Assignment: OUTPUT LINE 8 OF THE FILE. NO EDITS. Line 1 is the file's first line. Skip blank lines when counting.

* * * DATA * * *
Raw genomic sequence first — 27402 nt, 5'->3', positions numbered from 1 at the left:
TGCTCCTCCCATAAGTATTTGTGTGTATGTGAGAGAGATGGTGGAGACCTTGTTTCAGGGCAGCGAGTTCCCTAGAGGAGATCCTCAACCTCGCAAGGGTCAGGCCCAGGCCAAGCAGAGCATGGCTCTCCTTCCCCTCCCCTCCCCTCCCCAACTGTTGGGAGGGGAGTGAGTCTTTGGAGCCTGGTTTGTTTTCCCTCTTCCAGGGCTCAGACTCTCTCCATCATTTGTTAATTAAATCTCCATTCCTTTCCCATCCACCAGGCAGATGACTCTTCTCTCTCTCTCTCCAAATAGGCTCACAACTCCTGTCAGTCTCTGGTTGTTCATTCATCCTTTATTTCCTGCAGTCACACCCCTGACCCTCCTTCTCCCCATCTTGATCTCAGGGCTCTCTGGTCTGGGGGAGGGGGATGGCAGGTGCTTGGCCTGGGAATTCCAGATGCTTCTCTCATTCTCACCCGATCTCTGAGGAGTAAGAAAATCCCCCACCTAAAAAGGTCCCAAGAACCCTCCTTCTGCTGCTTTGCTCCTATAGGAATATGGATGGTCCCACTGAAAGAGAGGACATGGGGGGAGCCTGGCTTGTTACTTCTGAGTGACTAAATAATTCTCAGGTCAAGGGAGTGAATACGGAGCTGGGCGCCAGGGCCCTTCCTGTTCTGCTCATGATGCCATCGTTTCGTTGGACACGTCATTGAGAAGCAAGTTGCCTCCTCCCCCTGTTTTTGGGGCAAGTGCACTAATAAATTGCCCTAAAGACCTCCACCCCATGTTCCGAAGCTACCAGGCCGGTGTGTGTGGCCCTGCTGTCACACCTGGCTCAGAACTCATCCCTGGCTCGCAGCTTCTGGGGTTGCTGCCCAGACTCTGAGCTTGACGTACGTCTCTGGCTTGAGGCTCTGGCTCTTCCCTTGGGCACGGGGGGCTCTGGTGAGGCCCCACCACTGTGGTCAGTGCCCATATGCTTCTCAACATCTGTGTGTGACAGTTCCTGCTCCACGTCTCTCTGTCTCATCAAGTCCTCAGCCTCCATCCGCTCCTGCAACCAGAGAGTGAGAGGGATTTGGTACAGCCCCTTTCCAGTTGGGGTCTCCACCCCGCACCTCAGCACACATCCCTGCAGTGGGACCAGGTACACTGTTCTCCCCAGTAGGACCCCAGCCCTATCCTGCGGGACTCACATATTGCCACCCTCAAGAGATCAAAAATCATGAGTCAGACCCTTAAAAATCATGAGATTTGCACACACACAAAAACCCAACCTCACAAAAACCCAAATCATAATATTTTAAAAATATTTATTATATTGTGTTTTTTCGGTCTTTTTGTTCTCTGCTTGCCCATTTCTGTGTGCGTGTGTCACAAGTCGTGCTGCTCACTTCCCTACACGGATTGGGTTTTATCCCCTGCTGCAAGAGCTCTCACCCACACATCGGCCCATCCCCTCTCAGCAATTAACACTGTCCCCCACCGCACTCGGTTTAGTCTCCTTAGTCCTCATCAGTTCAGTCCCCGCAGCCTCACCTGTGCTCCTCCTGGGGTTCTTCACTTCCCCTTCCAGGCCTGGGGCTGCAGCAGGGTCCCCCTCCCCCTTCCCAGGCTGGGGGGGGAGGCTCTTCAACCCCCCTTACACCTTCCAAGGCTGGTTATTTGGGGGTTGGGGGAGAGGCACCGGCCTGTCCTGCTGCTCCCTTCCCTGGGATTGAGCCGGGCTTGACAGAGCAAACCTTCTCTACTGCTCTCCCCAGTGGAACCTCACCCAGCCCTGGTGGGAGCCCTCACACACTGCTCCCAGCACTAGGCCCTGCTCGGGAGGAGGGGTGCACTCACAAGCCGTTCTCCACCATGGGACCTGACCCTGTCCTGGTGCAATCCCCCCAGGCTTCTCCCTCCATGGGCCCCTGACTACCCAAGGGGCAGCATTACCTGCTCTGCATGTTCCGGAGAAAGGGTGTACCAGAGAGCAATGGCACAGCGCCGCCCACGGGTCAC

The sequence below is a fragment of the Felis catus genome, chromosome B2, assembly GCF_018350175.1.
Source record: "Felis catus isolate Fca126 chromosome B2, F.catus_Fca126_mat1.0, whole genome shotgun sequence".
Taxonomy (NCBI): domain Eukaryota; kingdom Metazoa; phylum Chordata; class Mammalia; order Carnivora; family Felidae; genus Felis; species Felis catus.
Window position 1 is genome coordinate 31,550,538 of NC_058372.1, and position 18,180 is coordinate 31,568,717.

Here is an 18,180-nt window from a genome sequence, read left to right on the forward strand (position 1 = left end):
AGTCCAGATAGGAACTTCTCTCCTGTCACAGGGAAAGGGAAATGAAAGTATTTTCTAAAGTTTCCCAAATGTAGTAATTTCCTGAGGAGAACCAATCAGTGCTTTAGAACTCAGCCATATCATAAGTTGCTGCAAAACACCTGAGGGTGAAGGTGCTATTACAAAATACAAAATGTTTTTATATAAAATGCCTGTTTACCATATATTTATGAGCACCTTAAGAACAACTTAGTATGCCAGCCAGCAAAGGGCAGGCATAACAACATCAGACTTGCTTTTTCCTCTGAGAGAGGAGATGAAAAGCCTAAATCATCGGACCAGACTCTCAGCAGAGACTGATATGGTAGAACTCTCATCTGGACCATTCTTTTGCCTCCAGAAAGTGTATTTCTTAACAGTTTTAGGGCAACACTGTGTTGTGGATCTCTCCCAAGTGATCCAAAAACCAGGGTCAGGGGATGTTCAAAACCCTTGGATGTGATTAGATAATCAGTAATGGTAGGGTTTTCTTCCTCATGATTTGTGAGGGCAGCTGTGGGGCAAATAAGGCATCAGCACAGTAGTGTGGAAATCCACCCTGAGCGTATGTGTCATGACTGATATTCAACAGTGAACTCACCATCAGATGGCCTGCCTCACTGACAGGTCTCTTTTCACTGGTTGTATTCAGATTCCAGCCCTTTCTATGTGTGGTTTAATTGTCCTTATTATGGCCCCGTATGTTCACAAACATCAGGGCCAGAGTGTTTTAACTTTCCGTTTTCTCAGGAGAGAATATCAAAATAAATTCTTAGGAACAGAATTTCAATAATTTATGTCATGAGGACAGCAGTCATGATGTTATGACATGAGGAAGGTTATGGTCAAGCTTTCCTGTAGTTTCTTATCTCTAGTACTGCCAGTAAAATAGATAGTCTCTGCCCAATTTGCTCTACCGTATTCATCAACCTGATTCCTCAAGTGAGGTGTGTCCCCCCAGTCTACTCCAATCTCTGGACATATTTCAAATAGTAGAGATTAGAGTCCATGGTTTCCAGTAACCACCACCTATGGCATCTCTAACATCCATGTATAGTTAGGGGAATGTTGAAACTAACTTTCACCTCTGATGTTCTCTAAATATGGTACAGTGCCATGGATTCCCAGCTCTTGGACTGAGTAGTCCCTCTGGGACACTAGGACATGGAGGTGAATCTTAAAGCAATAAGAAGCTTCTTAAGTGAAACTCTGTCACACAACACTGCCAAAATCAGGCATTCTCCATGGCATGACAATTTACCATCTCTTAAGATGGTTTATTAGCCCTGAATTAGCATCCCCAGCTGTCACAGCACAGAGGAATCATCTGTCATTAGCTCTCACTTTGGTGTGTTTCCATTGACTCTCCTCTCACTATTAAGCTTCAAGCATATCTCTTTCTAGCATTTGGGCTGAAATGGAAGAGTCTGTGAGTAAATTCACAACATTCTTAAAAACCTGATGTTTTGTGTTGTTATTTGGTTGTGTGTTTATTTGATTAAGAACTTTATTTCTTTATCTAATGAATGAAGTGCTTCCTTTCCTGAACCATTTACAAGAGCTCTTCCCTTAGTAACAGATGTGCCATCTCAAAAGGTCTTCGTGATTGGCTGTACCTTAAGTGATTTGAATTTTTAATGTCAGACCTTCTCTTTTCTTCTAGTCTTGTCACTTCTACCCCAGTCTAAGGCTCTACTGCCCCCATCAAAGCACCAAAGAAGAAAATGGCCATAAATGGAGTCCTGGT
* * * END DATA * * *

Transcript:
AGTCCAGATAGGAACTTCTCTCCTGTCACAGGGAAAGGGAAATGAAAGTATTTTCTAAAGTTTCCCAAATGTAGTAATTTCCTGAGGAGAACCAATCAGTGCTTTAGAACTCAGCCATATCATAAGTTGCTGCAAAACACCTGAGGGTGAAGGTGCTATTACAAAATACAAAATGTTTTTATATAAAATGCCTGTTTACCATATATTTATGAGCACCTTAAGAACAACTTAGTATGCCAGCCAGCAAAGGGCAGGCATAACAACATCAGACTTGCTTTTTCCTCTGAGAGAGGAGATGAAAAGCCTAAATCATCGGACCAGACTCTCAGCAGAGACTGATATGGTAGAACTCTCATCTGGACCATTCTTTTGCCTCCAGAAAGTGTATTTCTTAACAGTTTTAGGGCAACACTGTGTTGTGGATCTCTCCCAAGTGATCCAAAAACCAGGGTCAGGGGATGTTCAAAACCCTTGGATGTGATTAGATAATCAGTAATGGTAGGGTTTTCTTCCTCATGATTTGTGAGGGCAGCTGTGGGGCAAATAAGGCATCAGCACAGTAGTGTGGAAATCCACCCTGAGCGTATGTGTCATGACTGATATTCAACAGTGAACTCACCATCAGATGGCCTGCCTCACTGACAGGTCTCTTTTCACTGGTTGTATTCAGATTCCAGCCCTTTCTATGTGTGGTTTAATTGTCCTTATTATGGCCCCGTATGTTCACAAACATCAGGGCCAGAGTGTTTTAACTTTCCGTTTTCTCAGGAGAGAATATCAAAATAAATTCTTAGGAACAGAATTTCAATAATTTATGTCATGAGGACAGCAGTCATGATGTTATGACATGAGGAAGGTTATGGTCAAGCTTTCCTGTAGTTTCTTATCTCTAGTACTGCCAGTAAAATAGATAGTCTCTGCCCAATTTGCTCTACCGTATTCATCAACCTGATTCCTCAAGTGAGGTGTGTCCCCCCAGTCTACTCCAATCTCTGGACATATTTCAAATAGTAGAGATTAGAGTCCATGGTTTCCAGTAACCACCACCTATGGCATCTCTAACATCCATGTATAGTTAGGGGAATGTTGAAACTAACTTTCACCTCTGATGTTCTCTAAATATGGTACAGTGCCATGGATTCCCAGCTCTTGGACTGAGTAGTCCCTCTGGGACACTAGGACATGGAGGTGAATCTTAAAGCAATAAGAAGCTTCTTAAGTGAAACTCTGTCACACAACACTGCCAAAATCAGGCATTCTCCATGGCATGACAATTTACCATCTCTTAAGATGGTTTATTAGCCCTGAATTAGCATCCCCAGCTGTCACAGCACAGAGGAATCATCTGTCATTAGCTCTCACTTTGGTGTGTTTCCATTGACTCTCCTCTCACTATTAAGCTTCAAGCATATCTCTTTCTAGCATTTGGGCTGAAATGGAAGAGTCTGTGAGTAAATTCACAACATTCTTAAAAACCTGATGTTTTGTGTTGTTATTTGGTTGTGTGTTTATTTGATTAAGAACTTTATTTCTTTATCTAATGAATGAAGTGCTTCCTTTCCTGAACCATTTACAAGAGCTCTTCCCTTAGTAACAGATGTGCCATCTCAAAAGGTCTTCGTGATTGGCTGTACCTTAAGTGATTTGAATTTTTAATGTCAGACCTTCTCTTTTCTTCTAGTCTTGTCACTTCTACCCCAGTCTAAGGCTCTACTGCCCCCATCAAAGCACCAAAGAAGAAAATGGCCATAAATGGAGTCCTGGT